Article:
A very significant advantage of the invention is that it provides two separate and independent connections between the bolt 16 and the nut 30 to prevent loosening from vibration. As noted above, the bolt 16 has threads 24 which engage the threads 42 on the nut 30 to provide a secure torque-limited connection. This connection is backed up by the anti-loosening function of the tip 44 and retainer ring 46 which do not depend in any way on the threaded nut and bolt connection. This is important and advantageous because the threads 24 on the bolt 16 do not engage the inner edges 56 of the retainer ring 46 and, therefore, cannot act as guides to disengage the bolt 16 from the nut 30 should they begin to rotate relative to each other as a result of vibration. Again, this is due to the unthreaded, frustoconical tip 44 and its enlarged outer end 52 which inhibits the retainer ring 4 from deforming and sliding off the bolt 16. Thus, the present invention, while maintaining the advantages of conventional threaded engagement, does not utilize the threads 24 and 42 of the bolt 16 or the nut 30 in any way to provide a secure locking function resistant to the loosening effects of vibration.
While a particular form of the invention has been illustrated and described, it will be appreciated that various modifications can be made without departing from the spirit and scope of the invention. Therefore, it is not intended that the invention be limited, except as by the appended claims.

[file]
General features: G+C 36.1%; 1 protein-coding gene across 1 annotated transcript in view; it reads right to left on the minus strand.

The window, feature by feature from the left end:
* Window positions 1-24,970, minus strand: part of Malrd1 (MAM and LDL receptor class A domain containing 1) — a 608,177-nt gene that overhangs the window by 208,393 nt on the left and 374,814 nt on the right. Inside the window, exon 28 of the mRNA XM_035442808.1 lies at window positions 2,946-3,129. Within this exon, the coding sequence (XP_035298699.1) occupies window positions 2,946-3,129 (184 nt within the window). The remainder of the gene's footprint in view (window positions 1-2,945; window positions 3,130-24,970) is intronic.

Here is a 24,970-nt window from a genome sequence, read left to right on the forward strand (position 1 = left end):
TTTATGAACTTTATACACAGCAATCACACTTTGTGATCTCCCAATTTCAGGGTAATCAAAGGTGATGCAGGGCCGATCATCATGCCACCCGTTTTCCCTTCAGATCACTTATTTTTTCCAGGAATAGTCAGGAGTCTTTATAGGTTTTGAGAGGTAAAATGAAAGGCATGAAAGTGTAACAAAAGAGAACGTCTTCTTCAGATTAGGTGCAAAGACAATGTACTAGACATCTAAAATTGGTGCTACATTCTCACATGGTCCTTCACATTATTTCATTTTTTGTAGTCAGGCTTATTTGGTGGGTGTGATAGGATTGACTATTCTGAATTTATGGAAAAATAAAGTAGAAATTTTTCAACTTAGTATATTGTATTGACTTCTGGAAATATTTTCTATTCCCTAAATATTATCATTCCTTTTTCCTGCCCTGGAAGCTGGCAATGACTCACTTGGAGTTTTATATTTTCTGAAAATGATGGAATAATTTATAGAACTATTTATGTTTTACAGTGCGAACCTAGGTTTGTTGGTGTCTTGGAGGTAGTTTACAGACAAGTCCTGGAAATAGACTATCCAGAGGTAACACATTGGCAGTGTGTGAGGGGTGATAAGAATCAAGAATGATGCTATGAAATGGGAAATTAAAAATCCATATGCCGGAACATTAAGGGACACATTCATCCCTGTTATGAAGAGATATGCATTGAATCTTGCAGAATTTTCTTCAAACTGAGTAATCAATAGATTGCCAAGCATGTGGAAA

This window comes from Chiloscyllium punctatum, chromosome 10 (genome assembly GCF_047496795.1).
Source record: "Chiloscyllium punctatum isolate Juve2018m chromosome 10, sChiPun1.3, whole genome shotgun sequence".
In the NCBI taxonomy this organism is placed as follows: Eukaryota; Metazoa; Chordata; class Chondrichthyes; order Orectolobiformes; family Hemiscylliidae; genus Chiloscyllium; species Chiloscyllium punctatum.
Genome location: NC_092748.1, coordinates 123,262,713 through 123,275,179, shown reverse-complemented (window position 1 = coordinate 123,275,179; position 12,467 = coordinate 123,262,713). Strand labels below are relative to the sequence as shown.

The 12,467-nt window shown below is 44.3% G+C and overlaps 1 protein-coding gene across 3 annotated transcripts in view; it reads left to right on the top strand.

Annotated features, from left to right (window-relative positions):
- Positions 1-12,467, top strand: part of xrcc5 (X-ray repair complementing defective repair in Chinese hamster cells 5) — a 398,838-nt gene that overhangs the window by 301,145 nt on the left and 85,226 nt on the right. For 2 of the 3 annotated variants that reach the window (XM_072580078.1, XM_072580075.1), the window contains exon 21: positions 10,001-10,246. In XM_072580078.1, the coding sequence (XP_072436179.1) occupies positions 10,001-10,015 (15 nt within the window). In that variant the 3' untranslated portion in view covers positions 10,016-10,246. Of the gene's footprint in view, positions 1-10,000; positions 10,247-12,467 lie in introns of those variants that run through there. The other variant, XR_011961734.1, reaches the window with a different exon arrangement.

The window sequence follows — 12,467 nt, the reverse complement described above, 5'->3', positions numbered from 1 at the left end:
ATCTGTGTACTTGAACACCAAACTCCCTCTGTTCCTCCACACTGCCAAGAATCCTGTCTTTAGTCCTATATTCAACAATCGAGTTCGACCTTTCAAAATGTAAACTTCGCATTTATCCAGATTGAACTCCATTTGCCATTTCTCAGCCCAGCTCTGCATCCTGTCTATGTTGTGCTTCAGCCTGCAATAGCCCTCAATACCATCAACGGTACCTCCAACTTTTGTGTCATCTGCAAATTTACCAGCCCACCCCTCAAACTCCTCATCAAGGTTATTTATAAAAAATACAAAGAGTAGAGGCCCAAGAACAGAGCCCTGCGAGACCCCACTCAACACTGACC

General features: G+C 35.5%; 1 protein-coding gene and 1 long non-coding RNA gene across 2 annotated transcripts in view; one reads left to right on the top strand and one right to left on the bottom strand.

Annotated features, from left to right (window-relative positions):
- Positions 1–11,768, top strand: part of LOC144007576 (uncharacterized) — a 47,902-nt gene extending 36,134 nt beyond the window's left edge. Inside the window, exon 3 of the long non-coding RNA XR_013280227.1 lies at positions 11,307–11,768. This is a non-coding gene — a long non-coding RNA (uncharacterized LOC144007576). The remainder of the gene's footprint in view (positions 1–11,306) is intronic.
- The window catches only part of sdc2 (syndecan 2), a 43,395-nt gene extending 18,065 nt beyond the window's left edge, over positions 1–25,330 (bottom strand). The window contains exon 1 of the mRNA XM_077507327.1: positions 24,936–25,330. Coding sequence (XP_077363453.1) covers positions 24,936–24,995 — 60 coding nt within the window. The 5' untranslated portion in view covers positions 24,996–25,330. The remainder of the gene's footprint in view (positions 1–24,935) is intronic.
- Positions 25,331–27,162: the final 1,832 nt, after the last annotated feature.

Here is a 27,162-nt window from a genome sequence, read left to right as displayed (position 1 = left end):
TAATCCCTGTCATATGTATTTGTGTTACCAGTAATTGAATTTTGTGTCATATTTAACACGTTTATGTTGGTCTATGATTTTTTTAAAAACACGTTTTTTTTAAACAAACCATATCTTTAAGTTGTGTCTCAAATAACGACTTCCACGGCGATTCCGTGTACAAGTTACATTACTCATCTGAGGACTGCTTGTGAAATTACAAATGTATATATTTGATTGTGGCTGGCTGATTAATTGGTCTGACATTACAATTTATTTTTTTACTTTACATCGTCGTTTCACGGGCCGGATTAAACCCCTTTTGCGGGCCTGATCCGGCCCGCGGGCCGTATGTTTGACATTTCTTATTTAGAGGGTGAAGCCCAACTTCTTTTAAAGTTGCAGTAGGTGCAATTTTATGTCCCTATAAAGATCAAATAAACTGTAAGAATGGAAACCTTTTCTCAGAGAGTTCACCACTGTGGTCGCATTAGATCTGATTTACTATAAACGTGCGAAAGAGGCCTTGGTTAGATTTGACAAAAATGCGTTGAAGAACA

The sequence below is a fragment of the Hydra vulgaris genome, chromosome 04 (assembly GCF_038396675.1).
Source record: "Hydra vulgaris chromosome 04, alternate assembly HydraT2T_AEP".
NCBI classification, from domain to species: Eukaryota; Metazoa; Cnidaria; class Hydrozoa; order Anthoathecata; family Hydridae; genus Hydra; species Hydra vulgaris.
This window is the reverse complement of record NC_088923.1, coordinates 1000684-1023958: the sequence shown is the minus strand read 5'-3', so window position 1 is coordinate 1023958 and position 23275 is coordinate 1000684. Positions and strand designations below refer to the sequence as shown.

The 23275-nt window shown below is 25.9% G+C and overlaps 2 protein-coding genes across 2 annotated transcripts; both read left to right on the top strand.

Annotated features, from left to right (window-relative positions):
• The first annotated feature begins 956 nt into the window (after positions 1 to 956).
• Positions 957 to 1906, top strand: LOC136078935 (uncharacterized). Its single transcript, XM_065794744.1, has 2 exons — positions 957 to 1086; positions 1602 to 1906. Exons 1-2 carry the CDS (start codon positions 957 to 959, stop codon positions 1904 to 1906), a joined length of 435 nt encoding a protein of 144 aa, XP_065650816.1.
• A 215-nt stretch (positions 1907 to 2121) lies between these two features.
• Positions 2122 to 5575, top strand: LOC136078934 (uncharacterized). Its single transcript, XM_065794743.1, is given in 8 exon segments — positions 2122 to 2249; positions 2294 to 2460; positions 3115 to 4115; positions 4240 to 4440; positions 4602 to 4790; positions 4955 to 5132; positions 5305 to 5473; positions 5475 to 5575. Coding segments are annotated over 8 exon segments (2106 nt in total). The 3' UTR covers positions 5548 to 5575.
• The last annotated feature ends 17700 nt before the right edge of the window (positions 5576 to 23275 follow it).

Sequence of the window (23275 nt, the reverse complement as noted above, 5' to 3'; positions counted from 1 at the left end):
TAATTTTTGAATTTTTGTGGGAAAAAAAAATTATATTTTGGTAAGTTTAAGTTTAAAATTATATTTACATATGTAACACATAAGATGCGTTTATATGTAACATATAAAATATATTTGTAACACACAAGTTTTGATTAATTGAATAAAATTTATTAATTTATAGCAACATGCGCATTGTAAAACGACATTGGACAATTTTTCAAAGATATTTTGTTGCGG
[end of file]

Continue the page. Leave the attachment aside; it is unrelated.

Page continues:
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|US20100296891 *||Jun 16, 2008||Nov 25, 2010||Firep Rebar Technology Gmbh||Anchor Nut Made of Fibre Reinforced Plastic|
|EP1054172A2 *||May 10, 2000||Nov 22, 2000||Shimano Inc.||Plastic self-locking threaded fastener|
|EP2682615A1 *||Jul 3, 2012||Jan 8, 2014||NEDSCHROEF PLETTENBERG GmbH||Nut|
|WO2014005888A1 *||Jun 25, 2013||Jan 9, 2014||Nedschroef Plettenberg Gmbh||Nut|
|U.S. Classification||411/2, 411/303, 411/290, 29/456|
|International Classification||F16B39/34, F16B31/02|
|Cooperative Classification||F16B39/34, Y10T29/49881, F16B31/021|
|Apr 24, 1991||AS||Assignment|
Owner name: MAG AEROSPACE INDUSTRIES, INC.
Free format text: ASSIGNMENT OF ASSIGNORS INTEREST.;ASSIGNOR:STENCEL, EDGAR L.;REEL/FRAME:005705/0335
Effective date: 19910318
|Jan 24, 1992||AS||Assignment|
Owner name: MONOGRAM AEROSPACE FASTENERS, INC. A CORPORATION
Free format text: ASSIGNMENT OF ASSIGNORS INTEREST.;ASSIGNOR:MAG AEROSPACE INDUSTRIES, INC., A CORPORATION OF DE;REEL/FRAME:005994/0241
Effective date: 19911010
|Jul 11, 1996||FPAY||Fee payment|
Year of fee payment: 4
|Jun 14, 2000||FPAY||Fee payment|
Year of fee payment: 8
|Jan 24, 2001||AS||Assignment|
Owner name: CHASE MANHATTAN BANK, AS COLLATERAL AGENT, THE, NE
Free format text: SECURITY INTEREST;ASSIGNOR:MASCOTECH, INC.;REEL/FRAME:011457/0321
Effective date: 20001128
|Aug 20, 2002||AS||Assignment|
Owner name: METALDYNE CORPORATION (F/K/A MASCOTECH, INC.), MIC
Free format text: RELEASE;ASSIGNOR:JPMORGAN CHASE BANK (F/K/A THE CHASE MANHATTAN BANK) AS COLLATERAL AGENT;REEL/FRAME:013169/0624
Effective date: 20020808
|Jul 28, 2004||REMI||Maintenance fee reminder mailed|
|Jan 12, 2005||LAPS||Lapse for failure to pay maintenance fees|
|Mar 8, 2005||FP||Expired due to failure to pay maintenance fee|
Effective date: 20050112
|Feb 7, 2007||AS||Assignment|
Owner name: MASCOTECH, INC., MICHIGAN
Free format text: TERMINATION AND RELEASE OF SECURITY INTEREST IN PATENT RIGHTS;ASSIGNOR:JPMORGAN CHASE BANK, N.A. (F/K/A THE CHASE MANHATTAN BANK), AS COLLATERAL AGENT;REEL/FRAME:018861/0449
Effective date: 20070111